I have one Zumba instructor who teaches two 1 hour classes per week. In addition to those hours we pay her for teaching, she puts down 6 – 8 hours per week for planning/prepping for those classes and for learning new songs and material. I am happy to pay my instrcutors for planning within reason – I do not teach Zumba or any choreographed classes myself, so I am not sure what is a reasonable time to expect for learning new songs/choreography etc. Any insights into what might be fair would be great! 8 hours seems like a lot to me…
If she is new, then it is possible she can be spending that kind of time, I would pick my songs, order them into a playlist, memorize the music by listening 20 times+ then I sit for a full 6-8 hours putting the moves to the songs. I think maybe 4 hours a week is more reasonable, but if she is new cut her some slack. As she gets more experience the time get cut down substantially. If I can’t get a song done quickly after memorizing the music, then I toss it and move onto another. I teach 9-12 classes a week myself and have 2-3 playlists so I don’t get bored and the student never get bored.
I have never worked for (or heard of) a club paying for planning time (for group exercise OR personal training). And although that’d be GREAT, I think it’s unrealistic to expect to get paid for that. The time spent planning is not verifiable, either!
I agree with the above threads that newly certified Zumba instructors lacking additional group exercise certification are generally not as able to quickly prepare and plan for a safe, effective workout. I also agree that Zumba certification should be an *additional* certification to a nationally accredited group exercise certification – there’s much more to teaching group ex than knowing how to dance, or box, or lift weights…(basic anatomy/physiology, safety & modifications for participants for starters!). I hold both types of certifications (ACE Group Ex, ACE Personal Trainer, & Zumba), and often wonder about the quality/safety of classes led by instructors with only Zumba training. In fact, during my Zumba certification, the components of teaching group exercise (beyond the Zumba moves & breaking down music/rhythms, etc) was barely covered.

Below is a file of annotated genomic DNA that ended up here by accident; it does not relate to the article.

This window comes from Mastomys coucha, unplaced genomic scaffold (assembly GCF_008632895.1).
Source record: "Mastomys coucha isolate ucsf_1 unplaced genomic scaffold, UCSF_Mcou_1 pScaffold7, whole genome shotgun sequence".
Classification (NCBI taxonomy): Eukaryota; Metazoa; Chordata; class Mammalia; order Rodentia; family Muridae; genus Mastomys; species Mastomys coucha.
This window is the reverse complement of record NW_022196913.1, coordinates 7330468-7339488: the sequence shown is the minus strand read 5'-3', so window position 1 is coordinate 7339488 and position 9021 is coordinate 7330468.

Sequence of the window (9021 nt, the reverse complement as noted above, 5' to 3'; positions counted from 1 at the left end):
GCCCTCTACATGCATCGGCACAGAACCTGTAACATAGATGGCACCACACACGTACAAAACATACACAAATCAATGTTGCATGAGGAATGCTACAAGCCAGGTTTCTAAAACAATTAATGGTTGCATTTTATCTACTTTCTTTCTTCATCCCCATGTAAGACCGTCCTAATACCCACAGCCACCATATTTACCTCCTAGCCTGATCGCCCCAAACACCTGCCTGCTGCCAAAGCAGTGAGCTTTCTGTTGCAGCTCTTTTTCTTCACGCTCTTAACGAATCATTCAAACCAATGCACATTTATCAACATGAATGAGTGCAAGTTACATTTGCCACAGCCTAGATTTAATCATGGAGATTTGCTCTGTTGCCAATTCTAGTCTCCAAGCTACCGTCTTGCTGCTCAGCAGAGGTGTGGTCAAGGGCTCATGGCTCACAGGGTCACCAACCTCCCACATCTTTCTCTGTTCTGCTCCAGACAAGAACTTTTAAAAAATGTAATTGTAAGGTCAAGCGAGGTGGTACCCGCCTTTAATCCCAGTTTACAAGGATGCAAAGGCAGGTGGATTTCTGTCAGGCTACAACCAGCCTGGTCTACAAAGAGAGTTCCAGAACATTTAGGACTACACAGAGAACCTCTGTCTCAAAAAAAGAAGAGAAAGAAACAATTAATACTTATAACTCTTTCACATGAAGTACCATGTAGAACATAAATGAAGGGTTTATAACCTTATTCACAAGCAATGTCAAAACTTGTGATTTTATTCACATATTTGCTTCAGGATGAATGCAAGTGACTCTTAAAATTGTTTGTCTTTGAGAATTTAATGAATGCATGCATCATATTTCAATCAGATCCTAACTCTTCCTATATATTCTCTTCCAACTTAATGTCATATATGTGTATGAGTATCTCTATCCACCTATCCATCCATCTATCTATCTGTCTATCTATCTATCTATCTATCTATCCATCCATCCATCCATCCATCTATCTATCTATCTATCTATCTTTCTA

I would love to see Zumba require Group Exercise certification as part of their process for Zumba certification. In absence of that, it’s up to fitness facilities to ensure the safety and effectiveness of their classes by hiring nationally certified group exercise instructors.
Lastly, if your new instructor is/becomes a ‘ZIN’ member, he/she will receive professional choreography (& music) to use – this cuts down on planning time tremendously! The choreography is excellent and there are no worries about copyright infringement.
Good luck with your new instructor!
I am guessing she is really inexperienced. i have been teaching 22 yrs. i also teach zumba. i might have spent 8 hrs planning my original class but i tend to shuffle my playlist and choreograph fairly guickly. I have never charged anyone for preptime. by the way zumba is a licence not a certification. Lynn Wihksne
Wow, I would love to work someplace that pays me for my prep time! I always thought it was my own responsibility to come up with class plans/choreography, just as it is my own responsibility to attend continuing education, etc. to maintain my certification.
That being said, I agree with Joanne and Karin that it does take a significant amount of prep, especially for a new instructor, to develop their classes. I had group fitness experience prior to obtaining my Zumba license, so my prep time initially was about 4 hours for the very first class I taught (learning the music and choreographing steps or learning choreography), and has since decreased to about 30 minutes a week for each class format I currently teach.
Sarah’s last paragraph sums it up well; as instructors, we don’t need to reinvent the wheel for every class – our students want some consistency in order to not have to be mentally thrown for a loop and can just focus on the workout itself. For my Zumba classes, I keep most of the same routines for weeks, just mix in a new song or two every few classes and/or play with the lineup of songs to keep it fresh. 6-8 hours every week is absolutely excessive. If you provided 1 hour a week for prep time, that is wonderful! Do your other group fitness instructors receive the same benefit? Especially those who may teach more than one format or who have multiple certifications and experience?